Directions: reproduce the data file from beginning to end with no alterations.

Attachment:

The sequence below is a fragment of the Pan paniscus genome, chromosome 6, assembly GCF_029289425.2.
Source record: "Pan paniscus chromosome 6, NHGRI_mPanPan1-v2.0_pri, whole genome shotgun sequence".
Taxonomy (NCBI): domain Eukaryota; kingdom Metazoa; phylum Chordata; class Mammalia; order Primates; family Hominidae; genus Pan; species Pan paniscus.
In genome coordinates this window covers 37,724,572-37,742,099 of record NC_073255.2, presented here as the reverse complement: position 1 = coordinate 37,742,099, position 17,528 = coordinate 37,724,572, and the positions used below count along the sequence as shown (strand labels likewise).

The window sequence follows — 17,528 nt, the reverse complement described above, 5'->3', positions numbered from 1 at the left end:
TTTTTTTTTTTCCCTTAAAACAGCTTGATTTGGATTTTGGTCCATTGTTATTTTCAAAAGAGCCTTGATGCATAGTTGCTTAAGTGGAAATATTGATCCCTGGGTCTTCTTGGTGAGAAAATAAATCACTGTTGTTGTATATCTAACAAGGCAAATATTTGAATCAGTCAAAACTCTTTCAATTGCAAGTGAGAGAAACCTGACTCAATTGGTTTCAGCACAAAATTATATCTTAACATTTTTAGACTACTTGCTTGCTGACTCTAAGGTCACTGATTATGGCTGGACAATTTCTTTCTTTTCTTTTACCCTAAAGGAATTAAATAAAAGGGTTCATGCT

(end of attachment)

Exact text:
The sequence below is a fragment of the Pan paniscus genome, chromosome 6, assembly GCF_029289425.2.
Source record: "Pan paniscus chromosome 6, NHGRI_mPanPan1-v2.0_pri, whole genome shotgun sequence".
Taxonomy (NCBI): domain Eukaryota; kingdom Metazoa; phylum Chordata; class Mammalia; order Primates; family Hominidae; genus Pan; species Pan paniscus.
In genome coordinates this window covers 37,724,572-37,742,099 of record NC_073255.2, presented here as the reverse complement: position 1 = coordinate 37,742,099, position 17,528 = coordinate 37,724,572, and the positions used below count along the sequence as shown (strand labels likewise).

The window sequence follows — 17,528 nt, the reverse complement described above, 5'->3', positions numbered from 1 at the left end:
TTTTTTTTTTTCCCTTAAAACAGCTTGATTTGGATTTTGGTCCATTGTTATTTTCAAAAGAGCCTTGATGCATAGTTGCTTAAGTGGAAATATTGATCCCTGGGTCTTCTTGGTGAGAAAATAAATCACTGTTGTTGTATATCTAACAAGGCAAATATTTGAATCAGTCAAAACTCTTTCAATTGCAAGTGAGAGAAACCTGACTCAATTGGTTTCAGCACAAAATTATATCTTAACATTTTTAGACTACTTGCTTGCTGACTCTAAGGTCACTGATTATGGCTGGACAATTTCTTTCTTTTCTTTTACCCTAAAGGAATTAAATAAAAGGGTTCATGCT